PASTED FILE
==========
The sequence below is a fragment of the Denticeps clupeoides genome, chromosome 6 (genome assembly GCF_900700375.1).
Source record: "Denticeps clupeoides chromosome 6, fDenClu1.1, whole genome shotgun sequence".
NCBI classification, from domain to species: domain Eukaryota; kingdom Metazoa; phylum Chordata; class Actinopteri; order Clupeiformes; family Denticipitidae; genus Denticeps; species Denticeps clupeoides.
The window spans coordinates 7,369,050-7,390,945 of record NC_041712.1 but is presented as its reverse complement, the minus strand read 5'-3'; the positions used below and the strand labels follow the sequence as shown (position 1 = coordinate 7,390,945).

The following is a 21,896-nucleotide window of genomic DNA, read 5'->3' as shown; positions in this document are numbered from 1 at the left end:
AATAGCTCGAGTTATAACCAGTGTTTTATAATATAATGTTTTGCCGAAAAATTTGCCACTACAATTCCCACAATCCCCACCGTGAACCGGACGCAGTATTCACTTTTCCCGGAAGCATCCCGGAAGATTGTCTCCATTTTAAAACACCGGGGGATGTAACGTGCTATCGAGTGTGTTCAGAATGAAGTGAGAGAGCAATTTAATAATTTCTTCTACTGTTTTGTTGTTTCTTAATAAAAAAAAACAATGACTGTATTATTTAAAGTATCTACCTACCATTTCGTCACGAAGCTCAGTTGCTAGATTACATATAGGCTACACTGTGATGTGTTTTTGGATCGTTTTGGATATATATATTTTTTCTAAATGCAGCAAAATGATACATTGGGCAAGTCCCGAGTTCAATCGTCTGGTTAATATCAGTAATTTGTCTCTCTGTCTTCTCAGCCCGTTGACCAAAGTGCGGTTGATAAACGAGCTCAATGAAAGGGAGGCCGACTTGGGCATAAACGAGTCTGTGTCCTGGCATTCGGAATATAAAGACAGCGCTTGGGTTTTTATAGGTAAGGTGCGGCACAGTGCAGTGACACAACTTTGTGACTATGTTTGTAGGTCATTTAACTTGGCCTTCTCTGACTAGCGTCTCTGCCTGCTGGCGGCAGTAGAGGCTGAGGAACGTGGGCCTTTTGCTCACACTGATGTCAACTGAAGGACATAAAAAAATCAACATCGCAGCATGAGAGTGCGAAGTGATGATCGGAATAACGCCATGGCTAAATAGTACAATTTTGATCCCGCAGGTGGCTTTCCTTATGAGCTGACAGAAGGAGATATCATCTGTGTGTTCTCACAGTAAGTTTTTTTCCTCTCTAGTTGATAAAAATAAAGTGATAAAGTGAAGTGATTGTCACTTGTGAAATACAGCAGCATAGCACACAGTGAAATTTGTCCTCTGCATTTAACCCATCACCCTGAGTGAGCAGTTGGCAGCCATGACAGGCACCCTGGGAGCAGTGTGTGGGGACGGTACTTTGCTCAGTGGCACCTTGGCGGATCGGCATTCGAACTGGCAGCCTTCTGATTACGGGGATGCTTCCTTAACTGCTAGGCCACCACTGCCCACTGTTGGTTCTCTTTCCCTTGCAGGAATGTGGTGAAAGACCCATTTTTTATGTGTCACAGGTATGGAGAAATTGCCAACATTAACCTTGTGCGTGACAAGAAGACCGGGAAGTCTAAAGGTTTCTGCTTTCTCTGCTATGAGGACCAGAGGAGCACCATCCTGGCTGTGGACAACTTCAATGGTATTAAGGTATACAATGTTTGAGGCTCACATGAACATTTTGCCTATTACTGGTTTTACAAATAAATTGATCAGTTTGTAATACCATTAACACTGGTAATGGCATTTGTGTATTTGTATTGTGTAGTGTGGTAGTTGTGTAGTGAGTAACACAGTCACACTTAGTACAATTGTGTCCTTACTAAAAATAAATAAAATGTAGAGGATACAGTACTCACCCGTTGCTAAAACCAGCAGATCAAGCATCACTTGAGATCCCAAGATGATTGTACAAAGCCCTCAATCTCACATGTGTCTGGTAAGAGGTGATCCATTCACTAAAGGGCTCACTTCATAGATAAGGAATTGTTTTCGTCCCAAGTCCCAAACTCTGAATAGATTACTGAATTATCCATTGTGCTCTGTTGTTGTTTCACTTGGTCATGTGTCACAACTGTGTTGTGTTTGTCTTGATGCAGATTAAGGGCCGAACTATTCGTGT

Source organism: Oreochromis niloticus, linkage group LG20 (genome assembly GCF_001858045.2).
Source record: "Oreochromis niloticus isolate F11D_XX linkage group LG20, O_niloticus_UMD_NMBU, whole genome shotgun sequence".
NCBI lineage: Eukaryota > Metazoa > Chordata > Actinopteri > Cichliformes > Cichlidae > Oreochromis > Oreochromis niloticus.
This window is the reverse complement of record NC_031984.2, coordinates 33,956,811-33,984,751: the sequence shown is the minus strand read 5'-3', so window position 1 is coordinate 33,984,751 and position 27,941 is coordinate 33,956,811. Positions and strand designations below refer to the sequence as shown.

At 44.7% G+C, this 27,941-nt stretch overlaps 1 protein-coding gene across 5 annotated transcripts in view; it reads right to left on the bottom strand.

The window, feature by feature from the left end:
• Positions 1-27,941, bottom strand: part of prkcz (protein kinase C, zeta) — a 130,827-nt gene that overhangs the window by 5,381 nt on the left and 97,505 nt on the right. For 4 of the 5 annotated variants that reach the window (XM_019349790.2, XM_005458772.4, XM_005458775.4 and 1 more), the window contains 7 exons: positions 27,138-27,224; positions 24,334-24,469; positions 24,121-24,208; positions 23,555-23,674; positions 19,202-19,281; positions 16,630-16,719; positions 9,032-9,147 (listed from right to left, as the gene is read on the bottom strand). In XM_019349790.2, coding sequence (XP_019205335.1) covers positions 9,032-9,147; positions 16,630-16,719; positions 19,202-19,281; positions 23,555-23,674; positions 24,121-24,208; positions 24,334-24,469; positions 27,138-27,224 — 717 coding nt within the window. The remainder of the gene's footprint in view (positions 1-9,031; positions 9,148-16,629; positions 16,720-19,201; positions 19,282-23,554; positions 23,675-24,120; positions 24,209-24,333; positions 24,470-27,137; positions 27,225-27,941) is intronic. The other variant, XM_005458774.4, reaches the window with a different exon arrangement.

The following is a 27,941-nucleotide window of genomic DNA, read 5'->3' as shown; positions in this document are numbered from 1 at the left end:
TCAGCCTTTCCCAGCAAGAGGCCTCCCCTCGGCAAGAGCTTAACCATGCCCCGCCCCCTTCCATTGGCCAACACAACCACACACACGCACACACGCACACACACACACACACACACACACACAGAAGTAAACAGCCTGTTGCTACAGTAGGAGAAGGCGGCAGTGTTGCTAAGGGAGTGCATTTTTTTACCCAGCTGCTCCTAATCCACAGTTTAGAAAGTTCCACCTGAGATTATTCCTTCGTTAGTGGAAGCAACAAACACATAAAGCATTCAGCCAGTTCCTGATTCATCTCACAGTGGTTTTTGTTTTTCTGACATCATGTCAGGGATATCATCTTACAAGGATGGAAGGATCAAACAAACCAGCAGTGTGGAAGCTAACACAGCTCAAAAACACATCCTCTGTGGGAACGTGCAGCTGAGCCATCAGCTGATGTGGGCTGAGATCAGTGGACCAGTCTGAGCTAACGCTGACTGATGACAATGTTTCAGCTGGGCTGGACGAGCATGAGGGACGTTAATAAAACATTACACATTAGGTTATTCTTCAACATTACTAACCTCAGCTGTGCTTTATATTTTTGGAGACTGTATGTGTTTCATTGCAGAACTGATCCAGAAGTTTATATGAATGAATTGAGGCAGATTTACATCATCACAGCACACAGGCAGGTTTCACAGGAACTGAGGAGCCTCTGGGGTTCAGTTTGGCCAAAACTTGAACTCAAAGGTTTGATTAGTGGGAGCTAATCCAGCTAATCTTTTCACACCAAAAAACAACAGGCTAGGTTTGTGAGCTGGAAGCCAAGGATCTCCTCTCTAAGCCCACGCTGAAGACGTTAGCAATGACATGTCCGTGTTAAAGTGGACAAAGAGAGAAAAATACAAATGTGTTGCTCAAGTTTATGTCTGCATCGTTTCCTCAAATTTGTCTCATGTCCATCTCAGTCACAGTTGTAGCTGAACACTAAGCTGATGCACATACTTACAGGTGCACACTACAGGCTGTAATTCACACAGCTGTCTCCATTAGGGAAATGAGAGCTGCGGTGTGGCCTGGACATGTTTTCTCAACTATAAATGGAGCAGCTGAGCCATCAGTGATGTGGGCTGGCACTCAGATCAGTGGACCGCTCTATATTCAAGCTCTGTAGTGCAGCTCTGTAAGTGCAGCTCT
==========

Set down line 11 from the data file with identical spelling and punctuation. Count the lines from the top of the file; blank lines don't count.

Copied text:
At 44.7% G+C, this 27,941-nt stretch overlaps 1 protein-coding gene across 5 annotated transcripts in view; it reads right to left on the bottom strand.